Tuesday, December 19, 2017

Fiji holds rate on steady inflation, growth momentum

      Fiji's central bank kept its benchmark Overnight Policy Rate (OPR) steady at 0.50 percent, saying the outlook for its twin objectives of low inflation and adequate foreign reserves remains stable while it continues to support economic growth that was hit by last year's natural disasters, including Tropical Cyclone Winston, the worst ever cyclone in the Southern Hemisphere.
       The Reserve Bank of Fiji (RBF), which has maintained its rate since October 2011, added that inflation should end this year around 2.5 percent and inflation expectations remain well anchored while foreign reserves are expected at "comfortable levels over the near and medium term."
       Economic growth this year is expected to return to the pre-Winston trend while an expansionary fiscal budget and continued rehabilitation works boost economic activity that will be driven largely by public administration and defense, manufacturing, construction, wholesale and retail trade, and finance and insurance sectors, RBF Governor Ariff Ali said.
       He also confirmed the RBF's forecast from October that the economy should expand by 4.2 percent this year, up from only 0.4 percent last year and 3.8 percent in 2015.
       The positive momentum is seen continuing in coming years, with growth in 2018 forecast at 3.6 percent and then 3.2 percent in the years of 2019 and 2020.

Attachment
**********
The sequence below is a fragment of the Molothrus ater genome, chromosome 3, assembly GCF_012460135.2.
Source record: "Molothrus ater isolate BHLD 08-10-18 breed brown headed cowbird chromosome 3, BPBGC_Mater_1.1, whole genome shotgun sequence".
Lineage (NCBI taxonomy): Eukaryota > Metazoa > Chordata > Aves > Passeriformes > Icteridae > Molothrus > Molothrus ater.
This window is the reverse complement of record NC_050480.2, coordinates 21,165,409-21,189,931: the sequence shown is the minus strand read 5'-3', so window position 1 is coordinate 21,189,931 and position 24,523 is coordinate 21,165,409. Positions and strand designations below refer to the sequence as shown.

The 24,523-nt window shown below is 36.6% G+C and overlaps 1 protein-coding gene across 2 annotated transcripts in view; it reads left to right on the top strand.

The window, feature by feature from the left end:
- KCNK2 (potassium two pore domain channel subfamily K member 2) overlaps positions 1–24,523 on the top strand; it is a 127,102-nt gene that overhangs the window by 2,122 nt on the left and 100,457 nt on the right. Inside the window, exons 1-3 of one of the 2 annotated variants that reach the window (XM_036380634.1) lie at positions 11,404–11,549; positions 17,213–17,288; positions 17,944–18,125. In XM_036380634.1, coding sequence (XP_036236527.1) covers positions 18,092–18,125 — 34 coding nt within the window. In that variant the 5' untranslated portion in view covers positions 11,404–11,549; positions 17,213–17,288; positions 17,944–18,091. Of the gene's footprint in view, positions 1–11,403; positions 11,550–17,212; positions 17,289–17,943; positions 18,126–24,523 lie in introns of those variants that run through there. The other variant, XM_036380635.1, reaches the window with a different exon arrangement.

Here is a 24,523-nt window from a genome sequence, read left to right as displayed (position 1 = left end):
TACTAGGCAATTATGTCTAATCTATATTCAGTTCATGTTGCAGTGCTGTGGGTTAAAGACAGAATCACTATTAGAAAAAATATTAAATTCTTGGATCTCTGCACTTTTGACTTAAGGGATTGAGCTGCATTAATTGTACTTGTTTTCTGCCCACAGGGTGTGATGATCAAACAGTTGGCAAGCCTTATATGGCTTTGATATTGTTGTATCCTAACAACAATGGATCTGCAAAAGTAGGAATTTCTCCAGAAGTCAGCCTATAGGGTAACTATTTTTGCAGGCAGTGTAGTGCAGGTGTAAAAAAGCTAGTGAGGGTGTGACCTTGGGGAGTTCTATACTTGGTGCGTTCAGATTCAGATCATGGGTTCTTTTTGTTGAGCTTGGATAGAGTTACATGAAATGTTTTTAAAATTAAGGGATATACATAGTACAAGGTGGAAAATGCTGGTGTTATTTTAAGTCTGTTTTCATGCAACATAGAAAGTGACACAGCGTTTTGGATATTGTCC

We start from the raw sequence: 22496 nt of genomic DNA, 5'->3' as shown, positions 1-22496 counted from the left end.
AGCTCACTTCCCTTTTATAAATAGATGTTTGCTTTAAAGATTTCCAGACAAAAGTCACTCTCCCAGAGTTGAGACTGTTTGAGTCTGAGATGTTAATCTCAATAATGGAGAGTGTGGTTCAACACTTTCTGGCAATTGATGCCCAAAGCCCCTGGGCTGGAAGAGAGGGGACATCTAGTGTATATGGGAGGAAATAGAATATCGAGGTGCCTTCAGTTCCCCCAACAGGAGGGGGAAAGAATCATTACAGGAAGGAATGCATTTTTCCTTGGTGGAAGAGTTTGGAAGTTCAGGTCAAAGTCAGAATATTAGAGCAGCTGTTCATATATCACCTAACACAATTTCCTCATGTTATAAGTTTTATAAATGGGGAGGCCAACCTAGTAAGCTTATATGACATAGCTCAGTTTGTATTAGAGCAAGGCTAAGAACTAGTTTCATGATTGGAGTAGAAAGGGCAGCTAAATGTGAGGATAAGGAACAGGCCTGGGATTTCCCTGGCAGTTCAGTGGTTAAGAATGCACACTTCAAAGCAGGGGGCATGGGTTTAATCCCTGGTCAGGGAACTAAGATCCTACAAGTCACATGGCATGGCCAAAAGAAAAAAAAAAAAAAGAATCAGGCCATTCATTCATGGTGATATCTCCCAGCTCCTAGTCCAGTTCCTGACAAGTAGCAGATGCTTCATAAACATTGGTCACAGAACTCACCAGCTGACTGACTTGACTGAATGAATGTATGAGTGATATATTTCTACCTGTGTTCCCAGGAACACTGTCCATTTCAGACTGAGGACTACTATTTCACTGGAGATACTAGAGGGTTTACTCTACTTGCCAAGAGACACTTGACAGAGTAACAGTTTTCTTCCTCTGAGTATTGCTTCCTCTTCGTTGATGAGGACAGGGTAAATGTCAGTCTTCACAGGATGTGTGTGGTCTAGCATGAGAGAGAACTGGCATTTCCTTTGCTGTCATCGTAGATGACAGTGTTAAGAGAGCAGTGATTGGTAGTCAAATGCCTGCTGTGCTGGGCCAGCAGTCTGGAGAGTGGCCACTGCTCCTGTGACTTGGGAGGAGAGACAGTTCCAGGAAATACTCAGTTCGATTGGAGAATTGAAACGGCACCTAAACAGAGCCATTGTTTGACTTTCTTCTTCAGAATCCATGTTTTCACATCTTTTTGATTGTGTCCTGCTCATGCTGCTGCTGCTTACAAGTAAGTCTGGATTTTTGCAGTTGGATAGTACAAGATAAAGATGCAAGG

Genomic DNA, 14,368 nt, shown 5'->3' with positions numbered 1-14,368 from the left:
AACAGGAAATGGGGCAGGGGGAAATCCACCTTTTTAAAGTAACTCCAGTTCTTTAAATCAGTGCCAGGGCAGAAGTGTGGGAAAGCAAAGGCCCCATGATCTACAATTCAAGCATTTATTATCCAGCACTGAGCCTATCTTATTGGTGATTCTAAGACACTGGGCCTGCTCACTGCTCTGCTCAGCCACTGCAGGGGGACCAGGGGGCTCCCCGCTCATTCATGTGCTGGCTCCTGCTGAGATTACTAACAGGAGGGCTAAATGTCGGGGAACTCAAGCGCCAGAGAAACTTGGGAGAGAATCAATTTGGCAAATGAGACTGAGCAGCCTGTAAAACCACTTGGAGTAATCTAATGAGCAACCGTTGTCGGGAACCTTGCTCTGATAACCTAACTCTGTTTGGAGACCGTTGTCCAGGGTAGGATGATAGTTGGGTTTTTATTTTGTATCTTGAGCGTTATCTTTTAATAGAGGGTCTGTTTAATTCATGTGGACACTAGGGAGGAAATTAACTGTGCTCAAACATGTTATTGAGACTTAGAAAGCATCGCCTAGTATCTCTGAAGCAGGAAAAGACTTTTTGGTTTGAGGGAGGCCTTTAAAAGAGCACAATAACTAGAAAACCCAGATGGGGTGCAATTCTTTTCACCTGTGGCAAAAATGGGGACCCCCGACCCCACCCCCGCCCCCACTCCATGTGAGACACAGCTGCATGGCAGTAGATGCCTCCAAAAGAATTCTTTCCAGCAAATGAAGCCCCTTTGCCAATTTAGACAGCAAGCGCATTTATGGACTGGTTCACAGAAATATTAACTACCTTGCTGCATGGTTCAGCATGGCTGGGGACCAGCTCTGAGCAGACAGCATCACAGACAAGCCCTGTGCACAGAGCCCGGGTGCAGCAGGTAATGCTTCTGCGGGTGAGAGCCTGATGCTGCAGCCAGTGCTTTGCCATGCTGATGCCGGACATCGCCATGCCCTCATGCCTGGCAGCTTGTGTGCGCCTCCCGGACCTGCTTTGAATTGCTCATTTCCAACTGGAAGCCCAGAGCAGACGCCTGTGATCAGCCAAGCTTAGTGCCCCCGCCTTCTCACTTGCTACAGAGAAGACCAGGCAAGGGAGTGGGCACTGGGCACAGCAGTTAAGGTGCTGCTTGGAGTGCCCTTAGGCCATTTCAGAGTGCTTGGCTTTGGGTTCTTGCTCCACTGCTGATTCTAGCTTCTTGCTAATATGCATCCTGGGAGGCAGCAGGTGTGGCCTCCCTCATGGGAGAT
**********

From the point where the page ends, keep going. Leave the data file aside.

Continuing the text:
Fiji's inflation rate rose to 2.6 percent in October from 2.0 percent in September and is forecast to remain around the 2.5 percent level by the end of next year and 2019, barring shocks.
       Fiji's foreign reserves eased to US$2.311 billion in November from $2.4009 billion at the end of October, but were up from $1.921 billion at the end of 2016.
       After falling in the second half of 2014 and early 2015, the Fijian dollar has been more stable this year and was trading at 2.05 to the U.S. dollar today, up 2.4 percent this year.

       The Reserve Bank of Fiji issued the following statement:

"Recent Developments and Outlook
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The near to medium term global economic outlook remains favourable. The International Monetary Fund revised its 2017 global growth projection to 3.6 percent in October, as the growth momentum from the first half of the year is expected to continue, led by a better-than-expected rebound in advanced economies and higher growth envisaged in emerging markets and developing economies (EMDEs). The outlook for 2018 is also upward biased driven by better growth prospects for EMDEs, particularly on expectations of continued strong growth for the Chinese economy.

On the domestic front, the Fijian economy is anticipated to grow by 4.2 percent in 2017 after expanding by 0.4 percent in 2016, supported by expansionary monetary and fiscal policies alongside ongoing structural reforms. For 2018, expectations are largely positive, with an anticipated broad-based growth of 3.6 percent. The positive momentum is expected to continue with the economy projected to grow by 3.2 percent, in 2019 and 2020 respectively.